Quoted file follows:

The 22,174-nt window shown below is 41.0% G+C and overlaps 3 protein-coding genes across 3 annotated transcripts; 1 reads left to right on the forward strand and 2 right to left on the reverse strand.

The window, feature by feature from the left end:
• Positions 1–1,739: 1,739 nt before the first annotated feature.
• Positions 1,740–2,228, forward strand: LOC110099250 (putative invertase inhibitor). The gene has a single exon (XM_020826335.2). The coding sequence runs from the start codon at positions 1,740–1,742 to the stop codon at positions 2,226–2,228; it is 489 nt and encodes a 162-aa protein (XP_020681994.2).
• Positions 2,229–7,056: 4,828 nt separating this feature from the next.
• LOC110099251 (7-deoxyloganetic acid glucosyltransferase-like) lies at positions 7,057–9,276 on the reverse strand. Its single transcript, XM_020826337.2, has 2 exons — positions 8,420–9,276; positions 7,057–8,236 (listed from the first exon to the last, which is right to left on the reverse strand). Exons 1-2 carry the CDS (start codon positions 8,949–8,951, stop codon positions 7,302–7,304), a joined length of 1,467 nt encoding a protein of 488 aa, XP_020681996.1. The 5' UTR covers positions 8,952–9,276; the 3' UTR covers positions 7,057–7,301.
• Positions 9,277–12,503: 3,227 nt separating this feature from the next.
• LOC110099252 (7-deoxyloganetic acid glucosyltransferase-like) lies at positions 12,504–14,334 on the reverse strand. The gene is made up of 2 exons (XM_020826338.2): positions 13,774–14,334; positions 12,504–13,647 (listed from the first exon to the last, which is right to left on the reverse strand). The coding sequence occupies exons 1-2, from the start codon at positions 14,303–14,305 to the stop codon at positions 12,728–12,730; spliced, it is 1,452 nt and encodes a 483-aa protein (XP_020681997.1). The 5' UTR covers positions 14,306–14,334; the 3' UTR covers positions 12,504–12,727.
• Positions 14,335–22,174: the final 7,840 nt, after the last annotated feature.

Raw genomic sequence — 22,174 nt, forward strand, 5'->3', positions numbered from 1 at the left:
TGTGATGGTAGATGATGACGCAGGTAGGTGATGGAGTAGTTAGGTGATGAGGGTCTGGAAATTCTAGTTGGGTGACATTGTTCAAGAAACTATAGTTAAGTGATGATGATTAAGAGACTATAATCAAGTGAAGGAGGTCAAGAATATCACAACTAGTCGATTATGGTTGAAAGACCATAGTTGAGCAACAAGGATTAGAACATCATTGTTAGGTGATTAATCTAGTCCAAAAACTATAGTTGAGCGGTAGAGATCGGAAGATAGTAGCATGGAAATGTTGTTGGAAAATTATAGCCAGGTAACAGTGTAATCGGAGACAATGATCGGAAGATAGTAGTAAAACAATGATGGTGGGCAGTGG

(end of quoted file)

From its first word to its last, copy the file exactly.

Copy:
The 22,174-nt window shown below is 41.0% G+C and overlaps 3 protein-coding genes across 3 annotated transcripts; 1 reads left to right on the forward strand and 2 right to left on the reverse strand.

The window, feature by feature from the left end:
• Positions 1–1,739: 1,739 nt before the first annotated feature.
• Positions 1,740–2,228, forward strand: LOC110099250 (putative invertase inhibitor). The gene has a single exon (XM_020826335.2). The coding sequence runs from the start codon at positions 1,740–1,742 to the stop codon at positions 2,226–2,228; it is 489 nt and encodes a 162-aa protein (XP_020681994.2).
• Positions 2,229–7,056: 4,828 nt separating this feature from the next.
• LOC110099251 (7-deoxyloganetic acid glucosyltransferase-like) lies at positions 7,057–9,276 on the reverse strand. Its single transcript, XM_020826337.2, has 2 exons — positions 8,420–9,276; positions 7,057–8,236 (listed from the first exon to the last, which is right to left on the reverse strand). Exons 1-2 carry the CDS (start codon positions 8,949–8,951, stop codon positions 7,302–7,304), a joined length of 1,467 nt encoding a protein of 488 aa, XP_020681996.1. The 5' UTR covers positions 8,952–9,276; the 3' UTR covers positions 7,057–7,301.
• Positions 9,277–12,503: 3,227 nt separating this feature from the next.
• LOC110099252 (7-deoxyloganetic acid glucosyltransferase-like) lies at positions 12,504–14,334 on the reverse strand. The gene is made up of 2 exons (XM_020826338.2): positions 13,774–14,334; positions 12,504–13,647 (listed from the first exon to the last, which is right to left on the reverse strand). The coding sequence occupies exons 1-2, from the start codon at positions 14,303–14,305 to the stop codon at positions 12,728–12,730; spliced, it is 1,452 nt and encodes a 483-aa protein (XP_020681997.1). The 5' UTR covers positions 14,306–14,334; the 3' UTR covers positions 12,504–12,727.
• Positions 14,335–22,174: the final 7,840 nt, after the last annotated feature.

Raw genomic sequence — 22,174 nt, forward strand, 5'->3', positions numbered from 1 at the left:
TGTGATGGTAGATGATGACGCAGGTAGGTGATGGAGTAGTTAGGTGATGAGGGTCTGGAAATTCTAGTTGGGTGACATTGTTCAAGAAACTATAGTTAAGTGATGATGATTAAGAGACTATAATCAAGTGAAGGAGGTCAAGAATATCACAACTAGTCGATTATGGTTGAAAGACCATAGTTGAGCAACAAGGATTAGAACATCATTGTTAGGTGATTAATCTAGTCCAAAAACTATAGTTGAGCGGTAGAGATCGGAAGATAGTAGCATGGAAATGTTGTTGGAAAATTATAGCCAGGTAACAGTGTAATCGGAGACAATGATCGGAAGATAGTAGTAAAACAATGATGGTGGGCAGTGG